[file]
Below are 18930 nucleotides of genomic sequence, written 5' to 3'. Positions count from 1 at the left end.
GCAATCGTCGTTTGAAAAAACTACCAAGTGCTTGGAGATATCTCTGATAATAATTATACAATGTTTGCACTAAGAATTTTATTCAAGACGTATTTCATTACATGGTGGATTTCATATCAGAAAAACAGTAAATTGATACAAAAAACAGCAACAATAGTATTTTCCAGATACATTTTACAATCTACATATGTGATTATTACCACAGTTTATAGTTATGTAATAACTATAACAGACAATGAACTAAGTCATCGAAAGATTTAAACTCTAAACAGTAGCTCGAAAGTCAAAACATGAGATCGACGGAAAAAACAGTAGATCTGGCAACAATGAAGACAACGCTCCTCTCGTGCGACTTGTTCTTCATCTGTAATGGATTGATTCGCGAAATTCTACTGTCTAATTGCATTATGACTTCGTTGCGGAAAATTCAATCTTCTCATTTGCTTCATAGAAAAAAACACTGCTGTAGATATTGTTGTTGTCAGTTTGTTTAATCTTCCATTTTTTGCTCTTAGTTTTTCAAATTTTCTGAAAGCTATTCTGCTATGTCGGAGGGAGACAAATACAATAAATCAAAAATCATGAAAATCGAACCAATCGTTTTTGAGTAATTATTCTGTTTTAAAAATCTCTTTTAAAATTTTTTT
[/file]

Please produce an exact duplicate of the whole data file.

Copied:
Below are 18930 nucleotides of genomic sequence, written 5' to 3'. Positions count from 1 at the left end.
GCAATCGTCGTTTGAAAAAACTACCAAGTGCTTGGAGATATCTCTGATAATAATTATACAATGTTTGCACTAAGAATTTTATTCAAGACGTATTTCATTACATGGTGGATTTCATATCAGAAAAACAGTAAATTGATACAAAAAACAGCAACAATAGTATTTTCCAGATACATTTTACAATCTACATATGTGATTATTACCACAGTTTATAGTTATGTAATAACTATAACAGACAATGAACTAAGTCATCGAAAGATTTAAACTCTAAACAGTAGCTCGAAAGTCAAAACATGAGATCGACGGAAAAAACAGTAGATCTGGCAACAATGAAGACAACGCTCCTCTCGTGCGACTTGTTCTTCATCTGTAATGGATTGATTCGCGAAATTCTACTGTCTAATTGCATTATGACTTCGTTGCGGAAAATTCAATCTTCTCATTTGCTTCATAGAAAAAAACACTGCTGTAGATATTGTTGTTGTCAGTTTGTTTAATCTTCCATTTTTTGCTCTTAGTTTTTCAAATTTTCTGAAAGCTATTCTGCTATGTCGGAGGGAGACAAATACAATAAATCAAAAATCATGAAAATCGAACCAATCGTTTTTGAGTAATTATTCTGTTTTAAAAATCTCTTTTAAAATTTTTTT